Tuesday, January 23, 2007

The Superstitious, Their Food, and Their Medicine

Brian
A recent survey for the doctoral dissertation of Marieke Saher at the University of Helsinki found that superstitious people—defined as those who believe in the paranormal, "such as astrology, telepathy or palm reading"—were more likely to (1) have positive attitudes toward organic food, (2) have negative attitudes toward genetically modified food, (3) believe in the power of alternative medicine, and (4) (perhaps explaining all the others) conceive of various disciplines of science as interrelated and unbounded:
A person who thinks in this manner might, for example, describe the physical concept of energy as a living entity, as if it belonged to the sphere of biology, or through the concept of evil, a psychological attribute. According to Saher, such thinking does not necessarily indicate that a person is poorly educated, because rational knowledge is not linked to these beliefs in any way. Some respondents simultaneously held conflicting superstitious and rational notions about certain phenomena, without the rational thoughts exercising any overriding effect on the superstitious elements.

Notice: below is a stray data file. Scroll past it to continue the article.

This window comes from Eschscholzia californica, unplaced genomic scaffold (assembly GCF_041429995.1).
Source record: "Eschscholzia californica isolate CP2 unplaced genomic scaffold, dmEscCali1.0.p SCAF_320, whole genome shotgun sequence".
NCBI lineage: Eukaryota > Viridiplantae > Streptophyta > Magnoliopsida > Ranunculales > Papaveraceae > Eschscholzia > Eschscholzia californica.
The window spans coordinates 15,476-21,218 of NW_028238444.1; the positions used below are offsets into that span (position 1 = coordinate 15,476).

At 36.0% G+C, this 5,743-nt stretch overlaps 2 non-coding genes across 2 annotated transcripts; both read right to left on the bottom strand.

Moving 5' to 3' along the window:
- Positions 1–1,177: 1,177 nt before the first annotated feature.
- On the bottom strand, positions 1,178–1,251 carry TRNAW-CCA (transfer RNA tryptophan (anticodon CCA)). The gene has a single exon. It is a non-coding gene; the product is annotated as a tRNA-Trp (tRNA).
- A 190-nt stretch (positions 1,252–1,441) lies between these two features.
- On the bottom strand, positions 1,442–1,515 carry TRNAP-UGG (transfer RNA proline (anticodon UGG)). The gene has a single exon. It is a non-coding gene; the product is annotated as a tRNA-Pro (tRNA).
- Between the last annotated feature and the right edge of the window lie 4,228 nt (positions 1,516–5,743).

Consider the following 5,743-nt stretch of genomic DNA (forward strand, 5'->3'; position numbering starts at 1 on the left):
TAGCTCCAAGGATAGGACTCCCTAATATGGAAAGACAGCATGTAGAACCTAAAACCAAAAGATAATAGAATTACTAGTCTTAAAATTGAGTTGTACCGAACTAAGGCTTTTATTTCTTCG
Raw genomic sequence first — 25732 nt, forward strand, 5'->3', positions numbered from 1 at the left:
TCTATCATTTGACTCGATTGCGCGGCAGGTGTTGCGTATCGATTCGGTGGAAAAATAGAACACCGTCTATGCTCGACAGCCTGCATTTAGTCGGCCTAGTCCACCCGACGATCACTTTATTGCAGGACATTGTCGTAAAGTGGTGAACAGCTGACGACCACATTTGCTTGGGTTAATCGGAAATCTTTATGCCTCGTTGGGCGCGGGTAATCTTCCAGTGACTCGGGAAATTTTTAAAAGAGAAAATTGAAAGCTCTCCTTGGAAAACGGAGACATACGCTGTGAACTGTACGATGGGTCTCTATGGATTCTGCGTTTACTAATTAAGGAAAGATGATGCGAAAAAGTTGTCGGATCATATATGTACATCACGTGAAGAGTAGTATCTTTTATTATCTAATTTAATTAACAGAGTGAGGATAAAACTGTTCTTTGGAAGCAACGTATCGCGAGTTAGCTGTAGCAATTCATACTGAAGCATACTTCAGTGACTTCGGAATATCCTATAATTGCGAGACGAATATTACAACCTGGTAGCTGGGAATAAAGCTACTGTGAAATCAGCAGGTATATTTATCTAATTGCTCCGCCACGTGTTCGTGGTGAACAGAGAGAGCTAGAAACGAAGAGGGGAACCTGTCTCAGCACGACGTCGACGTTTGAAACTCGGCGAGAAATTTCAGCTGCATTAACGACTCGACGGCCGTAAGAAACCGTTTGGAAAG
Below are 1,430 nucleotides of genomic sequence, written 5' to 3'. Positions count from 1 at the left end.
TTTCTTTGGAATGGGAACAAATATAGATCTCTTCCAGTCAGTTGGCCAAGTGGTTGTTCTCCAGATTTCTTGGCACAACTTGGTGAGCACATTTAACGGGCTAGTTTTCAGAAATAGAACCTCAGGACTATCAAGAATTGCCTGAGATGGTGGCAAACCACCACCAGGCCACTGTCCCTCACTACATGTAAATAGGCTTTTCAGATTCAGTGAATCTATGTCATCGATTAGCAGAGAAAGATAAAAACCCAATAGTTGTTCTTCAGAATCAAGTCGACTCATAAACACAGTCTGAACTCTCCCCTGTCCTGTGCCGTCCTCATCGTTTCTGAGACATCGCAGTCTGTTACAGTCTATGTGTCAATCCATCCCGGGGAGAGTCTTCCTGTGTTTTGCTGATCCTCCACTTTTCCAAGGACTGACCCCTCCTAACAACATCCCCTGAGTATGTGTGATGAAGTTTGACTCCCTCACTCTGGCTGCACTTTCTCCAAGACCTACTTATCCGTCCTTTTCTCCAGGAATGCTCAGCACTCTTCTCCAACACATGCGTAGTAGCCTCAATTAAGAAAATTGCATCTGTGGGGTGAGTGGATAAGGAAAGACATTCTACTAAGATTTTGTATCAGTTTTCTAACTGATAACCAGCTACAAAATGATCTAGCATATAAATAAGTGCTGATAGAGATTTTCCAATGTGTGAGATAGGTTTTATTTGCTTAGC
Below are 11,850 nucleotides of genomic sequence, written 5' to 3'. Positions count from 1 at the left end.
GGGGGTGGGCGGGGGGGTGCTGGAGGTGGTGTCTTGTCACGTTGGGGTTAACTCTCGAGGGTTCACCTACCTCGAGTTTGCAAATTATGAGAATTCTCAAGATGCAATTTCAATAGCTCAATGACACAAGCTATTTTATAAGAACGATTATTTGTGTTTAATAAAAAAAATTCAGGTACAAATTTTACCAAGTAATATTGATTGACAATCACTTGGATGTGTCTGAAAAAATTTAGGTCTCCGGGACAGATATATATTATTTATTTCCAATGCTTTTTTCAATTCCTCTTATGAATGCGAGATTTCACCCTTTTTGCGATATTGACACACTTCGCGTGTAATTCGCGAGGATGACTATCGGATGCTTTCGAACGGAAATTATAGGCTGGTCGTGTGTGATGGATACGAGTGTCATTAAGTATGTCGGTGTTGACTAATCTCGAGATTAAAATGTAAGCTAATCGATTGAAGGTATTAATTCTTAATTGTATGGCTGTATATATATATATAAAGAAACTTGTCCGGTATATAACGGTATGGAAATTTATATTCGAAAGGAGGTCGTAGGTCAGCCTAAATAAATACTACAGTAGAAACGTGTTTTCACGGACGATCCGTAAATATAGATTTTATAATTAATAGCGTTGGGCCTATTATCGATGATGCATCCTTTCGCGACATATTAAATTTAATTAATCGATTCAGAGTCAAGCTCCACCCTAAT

Link (via the Anomalist). Unfortunately this doesn't explain why the food is so good in superstitious Romania.

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Image credits: The Magician, tarot card, courtesy Wikipedia.

1 Comments:

Blogger Marisa said...

http://www.nytimes.com/2007/01/23/health/psychology/23magic.html?em&ex=1169787600&en=37014d3d8e36bd57&ei=5087%0A

7:31 PM  

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